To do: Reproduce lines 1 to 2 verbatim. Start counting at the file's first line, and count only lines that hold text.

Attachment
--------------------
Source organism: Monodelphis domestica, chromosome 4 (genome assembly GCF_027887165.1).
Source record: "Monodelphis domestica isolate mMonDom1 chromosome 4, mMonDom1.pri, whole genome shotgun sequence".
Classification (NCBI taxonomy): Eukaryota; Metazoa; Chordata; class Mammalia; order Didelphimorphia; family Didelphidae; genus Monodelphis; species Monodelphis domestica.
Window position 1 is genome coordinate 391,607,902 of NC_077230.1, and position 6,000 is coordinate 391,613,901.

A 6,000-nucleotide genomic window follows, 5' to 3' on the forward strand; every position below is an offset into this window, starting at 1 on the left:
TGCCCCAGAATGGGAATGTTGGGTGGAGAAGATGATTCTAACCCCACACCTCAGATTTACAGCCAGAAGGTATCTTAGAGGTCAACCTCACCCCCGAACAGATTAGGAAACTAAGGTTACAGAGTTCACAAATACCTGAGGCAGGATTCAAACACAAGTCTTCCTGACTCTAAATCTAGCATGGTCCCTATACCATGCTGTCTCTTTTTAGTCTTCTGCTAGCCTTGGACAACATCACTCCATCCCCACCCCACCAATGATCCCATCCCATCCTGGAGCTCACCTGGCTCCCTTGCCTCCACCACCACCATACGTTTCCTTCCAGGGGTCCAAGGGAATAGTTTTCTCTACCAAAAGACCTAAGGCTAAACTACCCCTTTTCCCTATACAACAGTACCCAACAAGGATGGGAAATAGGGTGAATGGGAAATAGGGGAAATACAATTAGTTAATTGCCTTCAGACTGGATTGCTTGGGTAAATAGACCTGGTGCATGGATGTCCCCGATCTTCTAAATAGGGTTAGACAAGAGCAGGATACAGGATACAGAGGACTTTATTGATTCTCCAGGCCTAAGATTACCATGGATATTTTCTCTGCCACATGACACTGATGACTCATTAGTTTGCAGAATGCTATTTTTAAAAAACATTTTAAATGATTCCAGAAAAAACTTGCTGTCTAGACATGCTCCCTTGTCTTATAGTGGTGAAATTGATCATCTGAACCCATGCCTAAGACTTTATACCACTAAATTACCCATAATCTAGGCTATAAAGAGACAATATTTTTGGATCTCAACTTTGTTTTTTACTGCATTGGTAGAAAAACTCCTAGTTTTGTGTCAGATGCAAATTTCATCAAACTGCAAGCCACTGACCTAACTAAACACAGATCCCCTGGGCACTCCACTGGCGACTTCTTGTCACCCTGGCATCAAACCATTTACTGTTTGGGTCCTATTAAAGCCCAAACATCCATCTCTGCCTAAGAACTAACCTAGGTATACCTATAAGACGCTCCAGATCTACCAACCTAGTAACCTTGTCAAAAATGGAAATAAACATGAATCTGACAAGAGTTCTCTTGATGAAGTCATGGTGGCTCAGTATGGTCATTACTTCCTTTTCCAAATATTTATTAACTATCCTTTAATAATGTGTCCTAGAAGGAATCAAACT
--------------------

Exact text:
Source organism: Monodelphis domestica, chromosome 4 (genome assembly GCF_027887165.1).
Source record: "Monodelphis domestica isolate mMonDom1 chromosome 4, mMonDom1.pri, whole genome shotgun sequence".